"The thunder of cannons. Shell shots. The mother's cry, farewell to the father. The bitter taste of last hugs and the memory of a farewell that will forever hurt", these words were written by the late Pela Harpaz in 1944, when she was 16 years old. After five years of wandering, the girl who escaped from occupied Warsaw arrived To Turkestan in the USSR.
Pela Bergholz-Harpaz immigrated to Israel in 1949 and was one of the founders of the ghetto fighters kibbutz.
In the diary where she wrote poems and her thoughts, she described the experiences of her family members during the Holocaust.
Two years before her death in 2015, she donated the diary to the Ghetto Fighters House museum.
The diary was translated from Polish to Hebrew, and these days the diary is uploaded to the museum's website.
"Fela was 11 years old when her whole world turned upside down. In the poem notebook, she gives expression to her feelings, thoughts and fears," says Anat Bartman Elhallel, director of the archives at the museum.
Pela was 11 years old when the Germans occupied her hometown of Warsaw, in 1939, where she grew up in an affluent neighborhood.
Immediately after the occupation, her father decided to leave the house with her elder brother Izo to the territory under the control of the Soviet Union. He promised to write them a letter when he managed. In December of that year, the letter arrived that the father and brother were in the city of Vitebsk in Belarus. The mother set off with the two girls.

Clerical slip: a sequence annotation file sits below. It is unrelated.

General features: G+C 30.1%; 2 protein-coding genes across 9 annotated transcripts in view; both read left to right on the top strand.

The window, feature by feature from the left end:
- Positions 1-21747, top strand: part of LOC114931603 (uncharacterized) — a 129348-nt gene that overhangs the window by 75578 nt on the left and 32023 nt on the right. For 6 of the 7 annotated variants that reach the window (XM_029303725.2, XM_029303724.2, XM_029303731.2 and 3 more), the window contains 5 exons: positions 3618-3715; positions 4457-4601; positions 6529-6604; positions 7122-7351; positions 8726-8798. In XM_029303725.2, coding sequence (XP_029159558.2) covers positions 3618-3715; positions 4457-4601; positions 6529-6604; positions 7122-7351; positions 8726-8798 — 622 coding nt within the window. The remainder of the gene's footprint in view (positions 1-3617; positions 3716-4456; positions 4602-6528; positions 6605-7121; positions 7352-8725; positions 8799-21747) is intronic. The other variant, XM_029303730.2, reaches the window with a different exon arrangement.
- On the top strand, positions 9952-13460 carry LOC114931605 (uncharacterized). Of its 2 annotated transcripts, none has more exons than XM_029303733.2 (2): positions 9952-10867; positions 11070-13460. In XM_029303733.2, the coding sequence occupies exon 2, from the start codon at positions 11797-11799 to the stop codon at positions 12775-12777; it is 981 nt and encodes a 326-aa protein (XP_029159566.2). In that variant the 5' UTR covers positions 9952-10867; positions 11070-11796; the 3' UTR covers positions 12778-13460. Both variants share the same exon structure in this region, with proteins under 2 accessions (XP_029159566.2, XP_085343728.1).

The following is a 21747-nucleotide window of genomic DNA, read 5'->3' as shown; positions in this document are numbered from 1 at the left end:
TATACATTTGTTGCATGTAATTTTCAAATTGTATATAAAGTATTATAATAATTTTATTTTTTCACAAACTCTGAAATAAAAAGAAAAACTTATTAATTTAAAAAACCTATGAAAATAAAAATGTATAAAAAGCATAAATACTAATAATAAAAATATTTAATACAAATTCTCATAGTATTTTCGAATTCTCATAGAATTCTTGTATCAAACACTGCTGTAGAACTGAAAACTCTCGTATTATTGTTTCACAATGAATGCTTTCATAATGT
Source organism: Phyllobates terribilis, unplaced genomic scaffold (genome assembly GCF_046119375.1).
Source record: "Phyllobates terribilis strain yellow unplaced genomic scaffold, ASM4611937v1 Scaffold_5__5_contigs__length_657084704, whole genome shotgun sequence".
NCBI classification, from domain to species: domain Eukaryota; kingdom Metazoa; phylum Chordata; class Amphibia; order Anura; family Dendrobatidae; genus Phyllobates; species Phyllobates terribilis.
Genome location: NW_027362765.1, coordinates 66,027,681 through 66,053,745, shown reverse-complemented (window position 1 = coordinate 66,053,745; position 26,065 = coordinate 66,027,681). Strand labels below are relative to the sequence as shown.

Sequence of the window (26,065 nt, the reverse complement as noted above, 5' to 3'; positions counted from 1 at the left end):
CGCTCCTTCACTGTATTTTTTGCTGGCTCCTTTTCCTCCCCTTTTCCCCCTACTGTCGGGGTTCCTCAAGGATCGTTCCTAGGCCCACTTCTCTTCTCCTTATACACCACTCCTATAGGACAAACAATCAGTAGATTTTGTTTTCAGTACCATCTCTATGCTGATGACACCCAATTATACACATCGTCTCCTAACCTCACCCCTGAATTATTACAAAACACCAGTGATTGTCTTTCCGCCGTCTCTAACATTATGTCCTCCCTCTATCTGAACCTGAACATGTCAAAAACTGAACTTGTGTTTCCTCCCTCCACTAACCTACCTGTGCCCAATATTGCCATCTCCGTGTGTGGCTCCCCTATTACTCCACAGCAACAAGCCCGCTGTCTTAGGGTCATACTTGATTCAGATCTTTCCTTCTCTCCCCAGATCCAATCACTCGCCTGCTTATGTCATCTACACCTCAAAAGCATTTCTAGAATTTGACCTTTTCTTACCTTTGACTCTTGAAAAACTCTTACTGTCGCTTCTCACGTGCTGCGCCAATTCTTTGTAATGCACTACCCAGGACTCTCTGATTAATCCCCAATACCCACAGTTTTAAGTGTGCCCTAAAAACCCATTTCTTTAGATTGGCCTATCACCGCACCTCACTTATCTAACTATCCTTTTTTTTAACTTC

Pele's son and the diary she wrote, photo: Courtesy of the Ghetto Fighters House archive
"We arrived in the city of Malkina," Pela says in her diary, "there we saw a strange sight. Thousands of people sitting on their pekkas. Sitting and waiting. Waiting for a border smuggler. Anyone who approached the border line heard the Red soldiers shouting: "Davai Nazad!" (Go back) . We are in the heart of the field. There is nothing to sit on. People let us sit on their pakalas so that we could take care of them. I sat on a package. I fell asleep. In my sleep, someone came up to me and removed the watch I had received from my father for my birthday."
The three managed to cross the border to Bialystok, so it turned out that the day before the father crossed the border back to bring his family - a journey from which he never returned.
The family was deported to a labor camp, where her brother Izo died in the harsh conditions that prevailed in the camp.
After two years, the mother and the two daughters were put on a train to Kazakhstan.
"We continued to starve," Pele wrote, "Mother sensed that the battle was over. She called us and ordered us to go to the city of Turkistan, contact the office dealing with refugees and say that we are orphans, and then, she hoped, they would arrange us in an orphanage. We listened and wept. We do not want to leave the Mother. They refuse to understand that mother is going to die."
The sisters Pela and Hanka spent the war years in the orphanage.
They immigrated to Israel on the immigration ship Exodus and only managed to reach Israel in 1949.
After they managed to reach the young Israel, Pele joined the group of Holocaust survivors who founded the kibbutz of the ghetto fighters.
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